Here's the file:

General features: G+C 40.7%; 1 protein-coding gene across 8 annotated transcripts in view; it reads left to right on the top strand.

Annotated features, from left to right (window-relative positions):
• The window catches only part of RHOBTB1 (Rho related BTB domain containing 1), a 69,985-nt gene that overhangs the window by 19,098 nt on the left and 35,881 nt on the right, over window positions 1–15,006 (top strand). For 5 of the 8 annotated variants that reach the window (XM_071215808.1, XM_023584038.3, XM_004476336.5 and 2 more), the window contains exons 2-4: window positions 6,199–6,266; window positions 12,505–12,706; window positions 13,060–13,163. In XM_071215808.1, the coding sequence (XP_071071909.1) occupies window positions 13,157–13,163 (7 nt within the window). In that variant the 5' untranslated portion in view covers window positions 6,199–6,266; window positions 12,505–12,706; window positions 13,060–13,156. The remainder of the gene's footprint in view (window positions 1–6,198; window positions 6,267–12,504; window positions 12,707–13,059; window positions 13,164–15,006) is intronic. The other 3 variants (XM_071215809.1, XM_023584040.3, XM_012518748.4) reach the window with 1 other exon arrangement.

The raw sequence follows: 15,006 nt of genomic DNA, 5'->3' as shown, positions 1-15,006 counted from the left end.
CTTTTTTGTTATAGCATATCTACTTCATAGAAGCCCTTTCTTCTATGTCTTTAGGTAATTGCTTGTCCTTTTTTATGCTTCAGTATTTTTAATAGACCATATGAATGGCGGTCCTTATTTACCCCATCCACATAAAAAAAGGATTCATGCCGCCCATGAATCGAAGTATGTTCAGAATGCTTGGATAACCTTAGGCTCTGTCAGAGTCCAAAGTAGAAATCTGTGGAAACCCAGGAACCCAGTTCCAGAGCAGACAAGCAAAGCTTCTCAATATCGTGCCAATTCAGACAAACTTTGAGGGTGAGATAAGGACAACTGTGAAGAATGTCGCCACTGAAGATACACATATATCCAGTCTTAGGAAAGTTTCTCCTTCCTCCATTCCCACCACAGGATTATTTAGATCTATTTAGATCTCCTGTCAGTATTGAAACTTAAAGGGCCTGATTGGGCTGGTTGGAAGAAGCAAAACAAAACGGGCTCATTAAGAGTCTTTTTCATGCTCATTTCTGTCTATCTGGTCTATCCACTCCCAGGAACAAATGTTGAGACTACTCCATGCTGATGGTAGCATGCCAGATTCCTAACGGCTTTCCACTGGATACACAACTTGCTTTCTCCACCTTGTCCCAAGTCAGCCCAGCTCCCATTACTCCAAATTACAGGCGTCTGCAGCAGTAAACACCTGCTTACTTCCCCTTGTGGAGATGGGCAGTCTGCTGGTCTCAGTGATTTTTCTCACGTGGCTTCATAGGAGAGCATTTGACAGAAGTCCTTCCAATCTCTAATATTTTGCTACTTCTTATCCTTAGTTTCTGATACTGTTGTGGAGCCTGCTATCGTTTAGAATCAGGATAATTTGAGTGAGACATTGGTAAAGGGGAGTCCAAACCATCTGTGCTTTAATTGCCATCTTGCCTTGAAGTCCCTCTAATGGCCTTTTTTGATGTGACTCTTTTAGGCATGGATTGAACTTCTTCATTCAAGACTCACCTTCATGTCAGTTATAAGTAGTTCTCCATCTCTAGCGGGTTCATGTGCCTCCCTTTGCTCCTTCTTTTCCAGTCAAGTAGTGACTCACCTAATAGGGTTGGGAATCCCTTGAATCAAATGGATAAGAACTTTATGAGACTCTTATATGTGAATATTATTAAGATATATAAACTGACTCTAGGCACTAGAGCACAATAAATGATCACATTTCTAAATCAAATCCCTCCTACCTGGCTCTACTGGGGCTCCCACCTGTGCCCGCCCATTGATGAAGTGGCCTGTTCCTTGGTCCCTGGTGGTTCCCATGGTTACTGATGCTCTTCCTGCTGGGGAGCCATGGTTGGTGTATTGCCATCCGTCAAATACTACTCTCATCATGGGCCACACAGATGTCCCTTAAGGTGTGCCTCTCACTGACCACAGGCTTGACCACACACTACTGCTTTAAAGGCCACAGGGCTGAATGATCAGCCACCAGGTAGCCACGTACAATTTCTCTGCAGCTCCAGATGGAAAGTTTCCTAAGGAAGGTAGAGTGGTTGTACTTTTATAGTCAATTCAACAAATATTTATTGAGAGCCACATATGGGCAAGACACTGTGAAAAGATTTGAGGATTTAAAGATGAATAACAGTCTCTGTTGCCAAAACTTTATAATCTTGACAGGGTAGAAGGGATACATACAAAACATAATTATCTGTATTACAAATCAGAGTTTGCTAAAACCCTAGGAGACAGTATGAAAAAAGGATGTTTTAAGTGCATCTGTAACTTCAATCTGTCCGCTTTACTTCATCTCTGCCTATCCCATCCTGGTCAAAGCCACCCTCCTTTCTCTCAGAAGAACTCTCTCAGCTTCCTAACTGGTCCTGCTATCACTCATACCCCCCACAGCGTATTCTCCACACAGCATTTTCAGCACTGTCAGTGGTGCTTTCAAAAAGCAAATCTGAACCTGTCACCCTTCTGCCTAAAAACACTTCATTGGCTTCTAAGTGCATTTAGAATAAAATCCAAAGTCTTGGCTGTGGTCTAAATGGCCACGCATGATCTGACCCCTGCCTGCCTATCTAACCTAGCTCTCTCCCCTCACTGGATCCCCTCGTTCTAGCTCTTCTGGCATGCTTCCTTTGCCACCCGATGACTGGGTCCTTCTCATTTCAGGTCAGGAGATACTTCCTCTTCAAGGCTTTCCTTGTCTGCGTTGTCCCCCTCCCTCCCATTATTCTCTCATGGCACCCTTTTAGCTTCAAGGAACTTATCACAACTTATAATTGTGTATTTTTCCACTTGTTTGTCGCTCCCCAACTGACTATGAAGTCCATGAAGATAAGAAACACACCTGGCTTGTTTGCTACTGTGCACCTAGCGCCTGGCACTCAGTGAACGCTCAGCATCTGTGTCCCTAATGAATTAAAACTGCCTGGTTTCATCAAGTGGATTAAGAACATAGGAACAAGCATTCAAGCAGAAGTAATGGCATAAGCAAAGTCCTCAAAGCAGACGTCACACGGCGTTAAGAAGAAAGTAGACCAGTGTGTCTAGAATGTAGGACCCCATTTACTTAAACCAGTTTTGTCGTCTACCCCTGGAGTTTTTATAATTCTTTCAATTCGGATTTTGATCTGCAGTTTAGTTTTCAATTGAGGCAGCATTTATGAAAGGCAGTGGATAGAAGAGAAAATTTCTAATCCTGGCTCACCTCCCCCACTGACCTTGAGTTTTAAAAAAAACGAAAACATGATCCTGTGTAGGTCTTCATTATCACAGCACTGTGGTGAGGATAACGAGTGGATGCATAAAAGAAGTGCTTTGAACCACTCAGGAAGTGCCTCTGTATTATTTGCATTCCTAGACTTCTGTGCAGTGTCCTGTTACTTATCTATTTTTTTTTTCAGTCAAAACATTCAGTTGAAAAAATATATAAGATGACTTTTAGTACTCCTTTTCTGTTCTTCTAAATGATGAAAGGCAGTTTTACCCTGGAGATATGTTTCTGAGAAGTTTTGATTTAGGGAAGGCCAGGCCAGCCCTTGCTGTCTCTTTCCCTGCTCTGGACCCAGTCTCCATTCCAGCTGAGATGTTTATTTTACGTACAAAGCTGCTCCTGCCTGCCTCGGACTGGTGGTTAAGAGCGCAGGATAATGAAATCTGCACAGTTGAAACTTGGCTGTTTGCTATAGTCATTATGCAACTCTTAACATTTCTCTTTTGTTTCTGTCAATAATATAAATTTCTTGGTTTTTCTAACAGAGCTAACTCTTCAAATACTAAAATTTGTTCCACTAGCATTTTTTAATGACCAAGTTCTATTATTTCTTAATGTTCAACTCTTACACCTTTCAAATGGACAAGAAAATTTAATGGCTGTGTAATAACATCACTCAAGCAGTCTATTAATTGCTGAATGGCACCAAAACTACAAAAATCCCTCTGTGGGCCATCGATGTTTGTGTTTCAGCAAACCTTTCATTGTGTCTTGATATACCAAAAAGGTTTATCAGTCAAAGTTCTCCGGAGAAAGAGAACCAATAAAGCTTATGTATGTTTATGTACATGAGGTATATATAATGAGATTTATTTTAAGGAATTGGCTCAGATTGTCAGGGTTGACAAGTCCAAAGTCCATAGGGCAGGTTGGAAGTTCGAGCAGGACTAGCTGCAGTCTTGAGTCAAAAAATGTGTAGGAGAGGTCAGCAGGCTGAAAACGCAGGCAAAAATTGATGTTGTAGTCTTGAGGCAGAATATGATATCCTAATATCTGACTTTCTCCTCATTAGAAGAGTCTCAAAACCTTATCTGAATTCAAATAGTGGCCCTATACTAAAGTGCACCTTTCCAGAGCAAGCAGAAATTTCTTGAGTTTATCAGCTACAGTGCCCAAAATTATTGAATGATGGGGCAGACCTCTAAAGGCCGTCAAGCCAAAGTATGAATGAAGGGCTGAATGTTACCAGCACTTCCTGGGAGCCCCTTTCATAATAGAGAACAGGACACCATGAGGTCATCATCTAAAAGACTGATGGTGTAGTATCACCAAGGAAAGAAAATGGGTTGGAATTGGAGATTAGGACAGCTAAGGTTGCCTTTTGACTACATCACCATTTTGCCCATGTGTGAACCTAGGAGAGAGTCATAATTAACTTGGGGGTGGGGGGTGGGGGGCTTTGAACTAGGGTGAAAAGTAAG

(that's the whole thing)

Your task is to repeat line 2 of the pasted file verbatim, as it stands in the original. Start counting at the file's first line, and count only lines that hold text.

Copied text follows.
Annotated features, from left to right (window-relative positions):